Ageism in hospitals 'leaves elderly heart attack and breast cancer victims to die'
Government promised to end ageism in Health Service and introduced lawsBut patients in 80s are at risk of not receiving emergency treatmentAnd some hospitals refuse to offer the treatment to those over 75 at allProcedure has been credited with saving up to 80 patients a yearWards are becoming 'dangerously' overcrowded, raising risk of infection

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UPDATED:

00:21 GMT, 4 December 2012

The elderly are being denied life-saving treatment for heart attacks and surgery following breast cancer, a report warns.

It reveals the extent of age discrimination across the NHS, with doctors making ‘inaccurate assumptions’ about patients based on their dates of birth.

This year the Government promised to end ageism in the Health Service and introduced laws that enable the elderly to sue if they are unfairly refused treatment.

Discrimination: The elderly are being denied life-saving treatment for heart attacks and surgery following breast cancer

Discrimination: The elderly are being denied life-saving treatment for heart attacks and surgery following breast cancer

But a report today warns that patients in their 50s are three times more likely to be offered an emergency treatment for heart attacks than those in their 80s.

And some hospitals are refusing to offer the treatment to anyone over 75 at all.

The procedure – a percutaneous coronary intervention – widens blood vessels and has been credited with saving the lives of up to 80 patients a year and hundreds since it was first introduced in the late 1980s.

It involves patients being sedated, but not given a general anaesthetic, while a thin tube is inserted into their upper leg and threaded up to the coronary artery in the heart.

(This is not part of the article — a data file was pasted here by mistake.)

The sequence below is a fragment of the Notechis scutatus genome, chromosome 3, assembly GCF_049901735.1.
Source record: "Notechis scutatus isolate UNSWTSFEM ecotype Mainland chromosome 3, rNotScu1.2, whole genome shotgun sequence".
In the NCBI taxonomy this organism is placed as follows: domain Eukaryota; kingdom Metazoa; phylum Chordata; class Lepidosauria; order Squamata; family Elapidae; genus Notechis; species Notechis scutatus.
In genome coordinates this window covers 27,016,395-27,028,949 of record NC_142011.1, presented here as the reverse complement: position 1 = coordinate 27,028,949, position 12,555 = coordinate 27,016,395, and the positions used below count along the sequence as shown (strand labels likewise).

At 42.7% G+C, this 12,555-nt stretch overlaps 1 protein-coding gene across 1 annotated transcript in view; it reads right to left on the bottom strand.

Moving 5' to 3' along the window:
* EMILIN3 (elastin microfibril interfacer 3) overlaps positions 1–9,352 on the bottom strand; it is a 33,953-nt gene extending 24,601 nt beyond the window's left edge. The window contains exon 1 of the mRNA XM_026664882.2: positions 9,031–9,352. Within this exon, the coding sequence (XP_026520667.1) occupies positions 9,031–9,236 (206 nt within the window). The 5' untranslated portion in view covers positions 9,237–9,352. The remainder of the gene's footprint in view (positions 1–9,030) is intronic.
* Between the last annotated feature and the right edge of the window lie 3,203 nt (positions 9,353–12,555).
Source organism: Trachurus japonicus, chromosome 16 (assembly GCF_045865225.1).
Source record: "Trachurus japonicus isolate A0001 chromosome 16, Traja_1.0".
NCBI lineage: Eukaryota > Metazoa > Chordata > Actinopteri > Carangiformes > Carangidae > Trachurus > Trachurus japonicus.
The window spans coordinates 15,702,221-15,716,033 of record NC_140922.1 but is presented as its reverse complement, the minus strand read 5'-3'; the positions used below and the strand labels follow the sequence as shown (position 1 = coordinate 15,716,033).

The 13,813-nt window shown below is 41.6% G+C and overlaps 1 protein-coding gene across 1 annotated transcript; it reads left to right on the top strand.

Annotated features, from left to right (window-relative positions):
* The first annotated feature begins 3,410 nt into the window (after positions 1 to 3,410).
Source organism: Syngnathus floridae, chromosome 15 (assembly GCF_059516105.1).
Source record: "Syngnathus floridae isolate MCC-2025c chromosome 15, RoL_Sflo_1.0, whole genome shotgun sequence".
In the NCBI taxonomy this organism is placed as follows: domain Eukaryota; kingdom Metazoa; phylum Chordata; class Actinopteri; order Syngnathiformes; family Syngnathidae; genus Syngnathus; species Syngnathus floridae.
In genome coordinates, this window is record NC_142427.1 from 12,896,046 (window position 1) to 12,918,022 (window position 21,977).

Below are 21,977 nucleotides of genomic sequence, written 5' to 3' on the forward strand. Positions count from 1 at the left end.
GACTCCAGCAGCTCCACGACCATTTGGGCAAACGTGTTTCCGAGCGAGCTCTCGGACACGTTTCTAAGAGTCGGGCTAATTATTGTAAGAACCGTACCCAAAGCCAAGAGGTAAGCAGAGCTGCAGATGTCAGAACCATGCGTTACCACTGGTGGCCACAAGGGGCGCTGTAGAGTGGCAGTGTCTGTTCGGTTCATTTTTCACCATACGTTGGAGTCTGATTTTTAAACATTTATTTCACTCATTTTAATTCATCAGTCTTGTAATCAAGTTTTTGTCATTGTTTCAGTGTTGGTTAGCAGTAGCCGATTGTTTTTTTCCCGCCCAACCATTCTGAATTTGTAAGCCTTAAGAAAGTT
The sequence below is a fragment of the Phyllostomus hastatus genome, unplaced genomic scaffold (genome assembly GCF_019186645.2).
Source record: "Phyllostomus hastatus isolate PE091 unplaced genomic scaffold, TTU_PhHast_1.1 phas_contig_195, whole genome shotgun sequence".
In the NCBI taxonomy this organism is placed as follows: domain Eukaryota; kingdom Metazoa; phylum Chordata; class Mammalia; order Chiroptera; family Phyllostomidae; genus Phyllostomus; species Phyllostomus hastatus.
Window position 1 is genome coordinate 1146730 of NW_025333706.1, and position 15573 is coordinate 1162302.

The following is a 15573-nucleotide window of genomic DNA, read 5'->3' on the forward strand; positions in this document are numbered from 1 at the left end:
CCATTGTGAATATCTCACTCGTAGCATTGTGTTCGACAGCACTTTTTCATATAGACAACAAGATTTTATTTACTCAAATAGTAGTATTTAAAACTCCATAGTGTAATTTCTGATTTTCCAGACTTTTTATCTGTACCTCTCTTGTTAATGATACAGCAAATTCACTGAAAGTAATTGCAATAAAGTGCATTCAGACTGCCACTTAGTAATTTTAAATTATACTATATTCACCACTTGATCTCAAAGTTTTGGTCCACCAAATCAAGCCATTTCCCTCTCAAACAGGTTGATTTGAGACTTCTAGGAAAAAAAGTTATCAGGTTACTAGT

This year the Government promised to end ageism in the Health Service

This year the Government promised to end ageism in the Health Service

Once in place the tube is inflated, widening the blocked artery and increasing the blood flow to the heart.

The report by the Dr Foster Intelligence Unit, a healthcare information provider based at Imperial College London, found that on average about 18 per cent of patients in their 80s have PCI. /12/04/article-0-0288AADC000004B0-763_634x469.jpg” width=”634″ height=”469″ alt=”Treatment: Patients in their 50s are three times more liekly to be offered emergency treatment for heart attacks than those in their 80s” class=”blkBorder” />

Treatment: Patients in their 50s are three times more liekly to be offered emergency treatment for heart attacks than those in their 80s

Roger Taylor, director of research at Dr Foster Intelligence, said: ‘When hospitals get full up they have to put patients in the first bed they can find and that increases the risk.

‘There’s also evidence that infections become much harder to control as hospitals become fuller.’

Meanwhile a separate report by the Academy of Medical Royal Colleges warned that some patients can wait up to four days to see a consultant because they don’t work weekends.